Aysenil Belger (University of North Carolina, Chapel Hill)
Dr. Aysenil Belger, PhD is Professor and the Director of Neuroimaging Research in Psychiatry, and Professor in the Department of Psychology at the University of North Carolina at Chapel Hill, and Adjunct Associate Professor in the Radiology Department at Duke University and the Duke-UNC Brain Imaging and Analysis Center. Her research focuses on studies of the cortical circuits underlying attention and executive function in the human brain, as well as the breakdown in these functions in neuropsychiatric and neurodevelopment disorders such as schizophrenia and autism. Dr. Belger combines functional magnetic resonance imaging, electrophysiological scalp recording, experimental psychology and neuropsychological assessment techniques to explore the behavioral and neurophysiological dimensions of higher order executive functions. Her most recent research projects have focused on electrophysiological abnormalities in young autistic children and children, adolescents and adults at high risk for schizophrenia. Her research also examines changes in cortical circuits and their physiological properties in children and adults at high-risk for psychotic disorders.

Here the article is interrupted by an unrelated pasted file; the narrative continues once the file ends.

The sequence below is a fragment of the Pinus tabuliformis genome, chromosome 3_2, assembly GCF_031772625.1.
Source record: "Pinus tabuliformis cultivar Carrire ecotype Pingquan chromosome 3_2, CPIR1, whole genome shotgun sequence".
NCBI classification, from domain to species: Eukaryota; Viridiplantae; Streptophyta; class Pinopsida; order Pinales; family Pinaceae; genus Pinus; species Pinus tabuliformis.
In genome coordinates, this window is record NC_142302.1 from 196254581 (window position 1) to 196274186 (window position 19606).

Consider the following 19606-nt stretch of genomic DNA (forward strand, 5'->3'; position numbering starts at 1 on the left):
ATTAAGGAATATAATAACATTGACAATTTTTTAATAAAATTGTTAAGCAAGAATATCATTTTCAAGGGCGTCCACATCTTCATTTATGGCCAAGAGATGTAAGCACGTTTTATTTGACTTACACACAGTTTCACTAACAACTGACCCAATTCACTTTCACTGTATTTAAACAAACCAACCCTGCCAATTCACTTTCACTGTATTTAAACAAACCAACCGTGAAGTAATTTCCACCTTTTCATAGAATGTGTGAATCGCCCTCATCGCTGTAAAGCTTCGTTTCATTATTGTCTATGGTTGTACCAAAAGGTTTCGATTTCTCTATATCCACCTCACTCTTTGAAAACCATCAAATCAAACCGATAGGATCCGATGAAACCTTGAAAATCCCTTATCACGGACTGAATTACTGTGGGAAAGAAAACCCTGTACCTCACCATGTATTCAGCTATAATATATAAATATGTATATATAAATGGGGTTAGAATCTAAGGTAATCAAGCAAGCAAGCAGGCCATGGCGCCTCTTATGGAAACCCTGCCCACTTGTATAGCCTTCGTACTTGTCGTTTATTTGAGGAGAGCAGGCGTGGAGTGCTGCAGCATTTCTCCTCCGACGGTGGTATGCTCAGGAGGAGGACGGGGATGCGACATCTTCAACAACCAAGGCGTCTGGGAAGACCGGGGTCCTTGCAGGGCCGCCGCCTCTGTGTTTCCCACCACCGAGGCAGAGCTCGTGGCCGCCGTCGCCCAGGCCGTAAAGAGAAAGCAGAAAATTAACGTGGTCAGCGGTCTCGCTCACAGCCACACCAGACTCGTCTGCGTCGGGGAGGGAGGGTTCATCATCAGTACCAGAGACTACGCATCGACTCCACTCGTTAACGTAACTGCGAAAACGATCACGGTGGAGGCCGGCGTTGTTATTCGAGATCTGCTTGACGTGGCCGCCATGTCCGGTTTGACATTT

Dr. Diane Brown, DVM, PhD, DACVP, is currently the AKC Canine Health Foundation’s (AKC-CHF) Chief Executive Officer (CEO). Dr. Brown received her DVM from Colorado State University. Following four years in veterinary practice, she returned to CSU for a residency in veterinary clinical pathology and to pursue a PhD in pathology. There she completed an NIH Fellowship in the study of genetic diseases shared by human and veterinary patients, going on to complete her board certification in veterinary pathology through the American College of Veterinary Pathologists (ACVP). Dr. Brown was previously on faculty at Harvard Medical School and director of the Comparative Clinical Pathology Laboratory at Massachusetts General Hospital. She has been a consulting pathologist in the Department of Molecular, Cellular and Developmental Biology at the University of Colorado and at Massachusetts General Hospital. She is currently Adjunct Assistant Professor in the Department of Molecular and Comparative Pathobiology at Johns Hopkins University School of Medicine, and has held affiliate faculty appointments in the veterinary schools at Tufts, Colorado State and Purdue Universities. Before joining the faculty at Harvard, Dr. Brown was a senior pathologist at Eli Lilly and Company. Prior to joining the AKC Canine Health Foundation, she served as CSO for Morris Animal Foundation. As a scientist and veterinarian, Dr. Brown’s experiences and interests are in comparative and translational medicine. Her research interests have focused on comparative hematology, and range from developing micro-volume blood assays to studying host-pathogen interactions and hematopathology in Salmonella infections, to investigating inherited metabolic diseases of dogs and cats that mimic the human conditions. In her role at the AKC CHF, she is responsible for cultivating the Foundation’s research and education strategy in collaboration with its board of directors, scientific review committee, external collaborators, principal investigators and staff to ensure strategic, responsible, and innovative application of donor funds to uphold the Foundation’s Mission to advance canine health.